Exclusive - AMS is not interested in attracting the Alibaba’s of this world



For the last few years, Amsterdam Schiphol Airport has seen its cargo volumes decline due to slot scarcity. Further growth will have to be supported by efficiency and sustainability, says Head of Cargo Bart Pouwels (BP).
For Alibaba, Amazon and alike traders managing the entire supply chain autonomously from A to Z, AMS is not willing to roll out the red carpet, he reveals. Because of the low value of their volume-driven product that doesn’t deliver benefits for Schiphol but causes headaches instead.

Bart Pouwels is Head of Cargo Amsterdam Schiphol Airport - photo: CFG / ms

CFG: Amsterdam has never tried to attract an integrator, why?
BP: “The infrastructure of our hub is designed to offer connections for people and goods. Air cargo is making use of that infrastructure via passenger flights as well as full freighter flights.
Express cargo is different. It only travels during the night. Express carriers cannot have their hub in AMS simply because of limited night flight capacity.
In AMS we have DHL Express and FedEx. Both of them use AMS as a spoke to their EU hubs. We did not roll out the red carpet for Alibaba.

Why not?
This is a volume-driven product with low value. Who is able to make money on that? You receive a multitude of parcels, demanding extra inspections. Who is happy with that? Ask the customs! The chain is so fragmented that no earnings will stick to it. What I am interested in, is e-commerce I can make money on, like pharma.

And when I speak about e-commerce, I mean the digital process, meaning that a consignment can be allocated to the right person from the start, involving airline, forwarder and consignee. Only then can you pre-sort and forward the data in advance. Today these consignments are stored for too long in the most expensive square meters of the country. In the other scenario, I can produce more per m².
Does the slot problem impact further growth? 
“In 2008 all the stakeholders in the widest sense, so also including residents, politics and the local communities, were invited round the table and this is when the present overall limitation of a maximum of 500,000 movements per year was agreed. At that time, nobody seemed to worry at all. But this cap had been reached in 2017, which was unexpected. You cannot hold one single segment accountable for that. They all want to fly more. The consumers’ methods of buying have driven the demand for more air freight.”

“So, here’s your dilemma: if you see that the market is growing, you want to grow along with it. As for cargo, our infrastructure has been designed for a mere two million tonnes. Raising that can only be achieved through more efficiency in the processes, through spreading out.”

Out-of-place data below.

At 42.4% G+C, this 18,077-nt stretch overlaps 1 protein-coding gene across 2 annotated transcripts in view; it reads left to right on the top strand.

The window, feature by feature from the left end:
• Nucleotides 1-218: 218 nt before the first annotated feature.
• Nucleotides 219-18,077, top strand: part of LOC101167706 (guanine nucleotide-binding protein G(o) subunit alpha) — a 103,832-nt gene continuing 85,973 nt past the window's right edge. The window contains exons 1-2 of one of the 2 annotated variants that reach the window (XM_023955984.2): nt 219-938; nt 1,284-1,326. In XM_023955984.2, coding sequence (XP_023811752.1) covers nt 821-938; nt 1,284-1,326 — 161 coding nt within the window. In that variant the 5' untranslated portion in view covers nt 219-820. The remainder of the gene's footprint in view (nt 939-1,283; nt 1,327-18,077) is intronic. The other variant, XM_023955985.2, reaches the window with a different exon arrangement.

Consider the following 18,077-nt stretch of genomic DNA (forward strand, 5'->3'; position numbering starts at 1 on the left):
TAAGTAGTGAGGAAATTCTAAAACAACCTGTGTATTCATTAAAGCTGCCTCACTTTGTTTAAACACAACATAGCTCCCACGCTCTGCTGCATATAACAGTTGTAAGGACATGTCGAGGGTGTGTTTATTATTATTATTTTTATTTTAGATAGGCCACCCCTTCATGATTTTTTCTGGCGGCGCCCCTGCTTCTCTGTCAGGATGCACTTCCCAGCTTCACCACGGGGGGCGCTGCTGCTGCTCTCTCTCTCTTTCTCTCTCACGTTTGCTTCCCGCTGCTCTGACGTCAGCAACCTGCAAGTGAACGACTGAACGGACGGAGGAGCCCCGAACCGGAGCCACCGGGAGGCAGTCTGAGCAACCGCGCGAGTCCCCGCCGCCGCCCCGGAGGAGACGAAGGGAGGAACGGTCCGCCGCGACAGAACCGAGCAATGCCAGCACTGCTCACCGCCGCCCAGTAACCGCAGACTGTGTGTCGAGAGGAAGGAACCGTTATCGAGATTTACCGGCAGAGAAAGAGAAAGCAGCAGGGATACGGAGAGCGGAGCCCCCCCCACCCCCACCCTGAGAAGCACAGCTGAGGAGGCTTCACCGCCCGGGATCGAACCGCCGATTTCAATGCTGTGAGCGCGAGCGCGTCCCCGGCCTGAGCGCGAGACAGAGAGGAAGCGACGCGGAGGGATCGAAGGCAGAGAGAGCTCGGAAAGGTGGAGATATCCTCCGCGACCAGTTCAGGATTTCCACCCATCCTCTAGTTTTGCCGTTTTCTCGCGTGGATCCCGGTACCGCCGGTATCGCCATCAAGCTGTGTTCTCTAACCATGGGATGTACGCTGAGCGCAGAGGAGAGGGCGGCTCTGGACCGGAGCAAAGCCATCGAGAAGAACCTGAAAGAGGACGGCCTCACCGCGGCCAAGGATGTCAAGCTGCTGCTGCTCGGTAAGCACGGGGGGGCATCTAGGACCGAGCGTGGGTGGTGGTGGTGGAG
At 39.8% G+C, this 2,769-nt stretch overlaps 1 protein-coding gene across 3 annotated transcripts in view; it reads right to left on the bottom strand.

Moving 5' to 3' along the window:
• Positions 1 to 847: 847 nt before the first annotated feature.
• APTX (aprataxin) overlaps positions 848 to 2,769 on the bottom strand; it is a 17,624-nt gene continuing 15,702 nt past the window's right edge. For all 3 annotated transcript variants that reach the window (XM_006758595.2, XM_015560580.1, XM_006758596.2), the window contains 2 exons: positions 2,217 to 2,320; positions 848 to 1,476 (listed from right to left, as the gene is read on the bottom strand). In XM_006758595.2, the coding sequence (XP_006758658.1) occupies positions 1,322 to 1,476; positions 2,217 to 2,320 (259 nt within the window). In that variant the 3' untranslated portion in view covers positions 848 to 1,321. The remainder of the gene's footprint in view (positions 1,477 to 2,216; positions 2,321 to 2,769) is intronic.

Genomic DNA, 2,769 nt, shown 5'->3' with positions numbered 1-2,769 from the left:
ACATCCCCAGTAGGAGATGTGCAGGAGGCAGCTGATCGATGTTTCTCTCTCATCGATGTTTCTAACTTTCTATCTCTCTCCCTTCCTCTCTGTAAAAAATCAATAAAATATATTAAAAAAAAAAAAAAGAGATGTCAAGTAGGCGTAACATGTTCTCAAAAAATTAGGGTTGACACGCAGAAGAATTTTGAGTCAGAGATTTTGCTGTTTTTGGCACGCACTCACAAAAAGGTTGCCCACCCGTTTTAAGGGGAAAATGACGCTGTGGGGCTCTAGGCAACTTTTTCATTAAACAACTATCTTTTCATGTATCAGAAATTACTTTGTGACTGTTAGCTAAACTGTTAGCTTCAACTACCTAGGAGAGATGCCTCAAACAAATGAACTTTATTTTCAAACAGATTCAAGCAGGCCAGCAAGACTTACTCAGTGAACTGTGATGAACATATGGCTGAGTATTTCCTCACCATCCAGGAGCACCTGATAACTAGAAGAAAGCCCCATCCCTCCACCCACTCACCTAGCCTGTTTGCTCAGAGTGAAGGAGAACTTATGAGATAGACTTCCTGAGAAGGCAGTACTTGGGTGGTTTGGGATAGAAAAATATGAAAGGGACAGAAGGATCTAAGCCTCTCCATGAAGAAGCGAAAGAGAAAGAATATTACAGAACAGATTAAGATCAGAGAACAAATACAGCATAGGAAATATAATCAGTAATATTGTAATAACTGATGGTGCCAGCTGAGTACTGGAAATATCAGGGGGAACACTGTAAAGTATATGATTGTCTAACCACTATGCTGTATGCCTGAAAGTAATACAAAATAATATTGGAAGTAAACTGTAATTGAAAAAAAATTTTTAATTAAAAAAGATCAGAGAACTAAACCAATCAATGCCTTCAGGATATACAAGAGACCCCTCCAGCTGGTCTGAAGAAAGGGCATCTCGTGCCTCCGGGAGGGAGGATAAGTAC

By what sort of scheme?
“You start with data sharing. To give a good example: we have 5 doorways to ground handling and the freight forwarder books with airlines served by all these handlers. So, he has to deliver his consignments at all five. That is not an efficient process.”

“Through Smart Cargo we have developed a remote parking system in which the trailer is disconnected from the tractor and we have a team in place that unloads consignments out of the truck to take them to the respective handler. For a trucking company the most important thing is the time the tractor can actually drive. If you can monitor these movements through a centralised control tower and electrify the truck movements to the dock, you end up cleaner as well.
Currently, we are designing and testing this scenario. It is not yet fully operational.

E-Commerce carriers are not welcome in Schiphol - courtesy: AMS

So, it is possible to balance the allocated slots with your growth ambition?
“First of all, if you want to grow after 2020 it will have to be in a moderate and sustainable way. The key drivers for the programmes you can develop in this respect are enhanced efficiency supported by advanced data exchange, to speed up the ground movements.”
“I have to admit that the terms of conditions of this growth path have not yet been crystallised.
On the other hand, cargo flights make up only 3% of the total movements at AMS.
I advocate a system that can guarantee these 3%, so I would like to have a separate part for freighter operations in the slot allocation.
This is an exception to the rule, and we will have to push for its realisation, hoping for the minister’s final consent.”

Do you have high hopes in this respect?
“The politicians agree on the share of cargo in the entire Schiphol system: only 15% of the passenger flights are profitable, so they are able to survive thanks to the cargo contribution. 
Forwarders will go where you have both belly and freighter capacity and if you take one element out of this system, they will look for alternatives.
I want to bring certainty to the forwarders, the carriers and the employees. That seems to have worked out well.
For the first time, everybody is pulling in the same direction.”

How would you describe the next steps in Schiphol’s development strategy for cargo?
“We have drawn up a business development plan for pharma, a segment I know from my former position as Head of Life Sciences Benelux for the DHL Pharma gateway. We have already developed a kind of format for flowers, together with AF-KLM Cargo and the umbrella organisation Holland Flower Alliance. This may be a good example of how you can look at a common interest within a community. It has enabled us to strengthen our profile as a global flower hub.”

Marcel Schoeters in Amsterdam


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